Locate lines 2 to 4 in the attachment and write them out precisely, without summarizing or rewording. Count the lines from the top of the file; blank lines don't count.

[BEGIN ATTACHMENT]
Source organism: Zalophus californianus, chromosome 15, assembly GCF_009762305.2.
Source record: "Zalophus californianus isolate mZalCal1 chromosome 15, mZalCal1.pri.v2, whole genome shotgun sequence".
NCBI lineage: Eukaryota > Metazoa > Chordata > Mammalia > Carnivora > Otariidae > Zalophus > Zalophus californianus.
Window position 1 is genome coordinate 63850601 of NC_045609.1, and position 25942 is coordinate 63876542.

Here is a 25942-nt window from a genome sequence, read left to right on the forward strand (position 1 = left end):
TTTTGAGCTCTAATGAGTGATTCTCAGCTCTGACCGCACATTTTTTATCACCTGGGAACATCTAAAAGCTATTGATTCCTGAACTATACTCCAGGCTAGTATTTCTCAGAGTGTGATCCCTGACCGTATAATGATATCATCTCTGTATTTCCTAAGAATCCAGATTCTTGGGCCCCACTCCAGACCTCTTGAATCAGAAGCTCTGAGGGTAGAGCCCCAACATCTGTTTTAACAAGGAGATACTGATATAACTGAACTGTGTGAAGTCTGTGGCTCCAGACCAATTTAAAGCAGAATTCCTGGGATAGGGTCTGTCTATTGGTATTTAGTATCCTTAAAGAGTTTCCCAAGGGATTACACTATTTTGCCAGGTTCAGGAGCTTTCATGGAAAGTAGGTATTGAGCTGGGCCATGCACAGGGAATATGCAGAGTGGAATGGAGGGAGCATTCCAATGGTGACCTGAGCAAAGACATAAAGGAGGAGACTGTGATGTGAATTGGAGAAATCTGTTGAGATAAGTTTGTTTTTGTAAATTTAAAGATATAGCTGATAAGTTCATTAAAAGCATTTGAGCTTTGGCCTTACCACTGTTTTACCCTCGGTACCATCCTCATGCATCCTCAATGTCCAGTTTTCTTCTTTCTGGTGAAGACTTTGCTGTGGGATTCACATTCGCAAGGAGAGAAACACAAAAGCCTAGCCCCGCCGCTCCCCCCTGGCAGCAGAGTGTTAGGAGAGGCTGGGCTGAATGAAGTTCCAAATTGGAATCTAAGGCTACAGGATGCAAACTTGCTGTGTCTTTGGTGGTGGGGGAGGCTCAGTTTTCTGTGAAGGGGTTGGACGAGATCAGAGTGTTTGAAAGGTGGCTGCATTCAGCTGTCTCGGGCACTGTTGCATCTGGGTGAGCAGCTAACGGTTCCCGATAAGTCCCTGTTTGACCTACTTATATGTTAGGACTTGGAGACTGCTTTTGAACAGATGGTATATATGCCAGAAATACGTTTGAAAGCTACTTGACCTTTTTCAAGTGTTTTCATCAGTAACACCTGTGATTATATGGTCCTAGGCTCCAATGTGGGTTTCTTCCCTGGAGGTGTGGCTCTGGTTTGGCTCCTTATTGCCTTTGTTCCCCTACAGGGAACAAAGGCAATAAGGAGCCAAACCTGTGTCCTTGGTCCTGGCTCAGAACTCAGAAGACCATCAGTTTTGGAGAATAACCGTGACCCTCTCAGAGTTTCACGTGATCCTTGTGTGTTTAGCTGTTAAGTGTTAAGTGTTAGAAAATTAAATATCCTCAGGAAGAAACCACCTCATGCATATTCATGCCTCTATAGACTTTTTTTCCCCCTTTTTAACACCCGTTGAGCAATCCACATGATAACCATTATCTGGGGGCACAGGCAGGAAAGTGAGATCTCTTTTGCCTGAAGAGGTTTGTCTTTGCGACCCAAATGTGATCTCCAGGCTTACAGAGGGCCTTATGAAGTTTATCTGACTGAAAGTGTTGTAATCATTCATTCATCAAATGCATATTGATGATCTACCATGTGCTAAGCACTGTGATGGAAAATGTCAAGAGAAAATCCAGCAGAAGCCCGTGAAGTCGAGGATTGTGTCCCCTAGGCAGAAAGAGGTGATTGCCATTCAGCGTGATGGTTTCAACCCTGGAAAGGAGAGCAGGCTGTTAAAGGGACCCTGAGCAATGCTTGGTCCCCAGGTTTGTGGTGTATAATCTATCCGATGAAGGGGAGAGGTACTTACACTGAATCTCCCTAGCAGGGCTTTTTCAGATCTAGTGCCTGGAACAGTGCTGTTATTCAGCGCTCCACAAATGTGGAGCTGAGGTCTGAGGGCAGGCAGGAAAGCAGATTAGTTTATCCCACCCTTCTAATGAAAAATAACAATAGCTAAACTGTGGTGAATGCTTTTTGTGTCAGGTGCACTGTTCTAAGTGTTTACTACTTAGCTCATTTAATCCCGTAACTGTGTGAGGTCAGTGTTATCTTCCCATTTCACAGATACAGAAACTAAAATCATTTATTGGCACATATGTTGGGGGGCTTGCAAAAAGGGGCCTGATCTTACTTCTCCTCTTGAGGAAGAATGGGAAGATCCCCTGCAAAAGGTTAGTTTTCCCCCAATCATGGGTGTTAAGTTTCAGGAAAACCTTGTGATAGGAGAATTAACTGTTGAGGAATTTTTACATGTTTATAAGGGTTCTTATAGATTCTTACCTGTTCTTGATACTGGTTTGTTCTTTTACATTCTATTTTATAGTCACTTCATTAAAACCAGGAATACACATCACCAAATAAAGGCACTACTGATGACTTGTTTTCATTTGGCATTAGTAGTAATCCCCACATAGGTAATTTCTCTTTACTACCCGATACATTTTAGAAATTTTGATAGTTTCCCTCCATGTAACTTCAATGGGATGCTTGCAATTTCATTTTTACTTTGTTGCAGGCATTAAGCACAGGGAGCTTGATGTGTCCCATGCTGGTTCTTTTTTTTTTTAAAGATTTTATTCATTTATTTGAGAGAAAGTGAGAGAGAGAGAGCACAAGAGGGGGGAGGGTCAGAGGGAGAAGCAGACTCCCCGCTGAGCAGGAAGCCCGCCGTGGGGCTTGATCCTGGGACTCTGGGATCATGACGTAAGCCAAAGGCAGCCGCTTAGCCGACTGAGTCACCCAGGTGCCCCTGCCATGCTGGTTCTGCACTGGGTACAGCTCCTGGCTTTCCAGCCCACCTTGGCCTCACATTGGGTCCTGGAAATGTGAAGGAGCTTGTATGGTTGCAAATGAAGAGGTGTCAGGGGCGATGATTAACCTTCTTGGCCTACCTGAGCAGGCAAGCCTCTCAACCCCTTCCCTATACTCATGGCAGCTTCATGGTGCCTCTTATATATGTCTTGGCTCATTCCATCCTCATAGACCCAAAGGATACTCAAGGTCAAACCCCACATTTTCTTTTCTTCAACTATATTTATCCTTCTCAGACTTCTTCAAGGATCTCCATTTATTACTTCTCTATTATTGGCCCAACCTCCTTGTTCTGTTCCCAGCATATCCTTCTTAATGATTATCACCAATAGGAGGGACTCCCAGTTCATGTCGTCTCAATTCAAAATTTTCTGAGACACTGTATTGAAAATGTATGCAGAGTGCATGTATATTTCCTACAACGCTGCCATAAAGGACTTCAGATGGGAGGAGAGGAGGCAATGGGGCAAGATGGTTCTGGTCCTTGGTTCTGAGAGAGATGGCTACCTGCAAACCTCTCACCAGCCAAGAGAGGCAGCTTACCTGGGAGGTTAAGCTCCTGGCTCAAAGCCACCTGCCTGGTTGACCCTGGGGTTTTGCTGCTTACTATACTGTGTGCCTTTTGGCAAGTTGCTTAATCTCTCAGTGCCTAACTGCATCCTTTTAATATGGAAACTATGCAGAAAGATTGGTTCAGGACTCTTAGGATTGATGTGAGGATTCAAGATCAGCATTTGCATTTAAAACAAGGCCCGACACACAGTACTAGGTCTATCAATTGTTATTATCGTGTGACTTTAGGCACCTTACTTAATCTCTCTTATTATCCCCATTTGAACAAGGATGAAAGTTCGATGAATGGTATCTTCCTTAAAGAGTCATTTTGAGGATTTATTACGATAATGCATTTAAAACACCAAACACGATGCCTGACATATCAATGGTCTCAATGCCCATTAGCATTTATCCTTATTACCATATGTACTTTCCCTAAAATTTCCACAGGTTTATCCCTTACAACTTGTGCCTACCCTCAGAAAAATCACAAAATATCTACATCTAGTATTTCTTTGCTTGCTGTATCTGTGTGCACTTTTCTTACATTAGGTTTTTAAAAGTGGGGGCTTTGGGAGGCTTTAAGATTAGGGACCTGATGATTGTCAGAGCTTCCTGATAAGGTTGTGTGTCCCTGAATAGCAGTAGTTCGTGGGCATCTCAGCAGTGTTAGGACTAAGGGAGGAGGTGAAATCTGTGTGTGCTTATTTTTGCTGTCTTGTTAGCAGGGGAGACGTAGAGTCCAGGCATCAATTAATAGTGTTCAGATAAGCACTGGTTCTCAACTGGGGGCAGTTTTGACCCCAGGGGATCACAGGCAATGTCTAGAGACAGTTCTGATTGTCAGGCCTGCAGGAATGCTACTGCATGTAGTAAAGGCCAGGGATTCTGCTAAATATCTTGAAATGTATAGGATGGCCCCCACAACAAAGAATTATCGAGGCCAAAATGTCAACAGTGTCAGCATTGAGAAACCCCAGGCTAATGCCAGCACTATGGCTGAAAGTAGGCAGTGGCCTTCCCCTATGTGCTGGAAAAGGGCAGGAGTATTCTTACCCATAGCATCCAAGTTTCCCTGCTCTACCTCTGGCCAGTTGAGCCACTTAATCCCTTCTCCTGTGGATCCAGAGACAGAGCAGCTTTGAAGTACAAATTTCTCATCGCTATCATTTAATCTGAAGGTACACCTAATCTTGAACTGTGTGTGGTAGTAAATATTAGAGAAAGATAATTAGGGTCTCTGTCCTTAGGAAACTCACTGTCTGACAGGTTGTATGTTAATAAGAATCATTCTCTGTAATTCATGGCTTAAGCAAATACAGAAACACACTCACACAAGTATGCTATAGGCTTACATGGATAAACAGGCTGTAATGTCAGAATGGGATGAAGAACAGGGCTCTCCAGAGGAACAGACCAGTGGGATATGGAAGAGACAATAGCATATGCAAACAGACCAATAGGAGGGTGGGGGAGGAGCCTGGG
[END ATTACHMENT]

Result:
Source record: "Zalophus californianus isolate mZalCal1 chromosome 15, mZalCal1.pri.v2, whole genome shotgun sequence".
NCBI lineage: Eukaryota > Metazoa > Chordata > Mammalia > Carnivora > Otariidae > Zalophus > Zalophus californianus.
Window position 1 is genome coordinate 63850601 of NC_045609.1, and position 25942 is coordinate 63876542.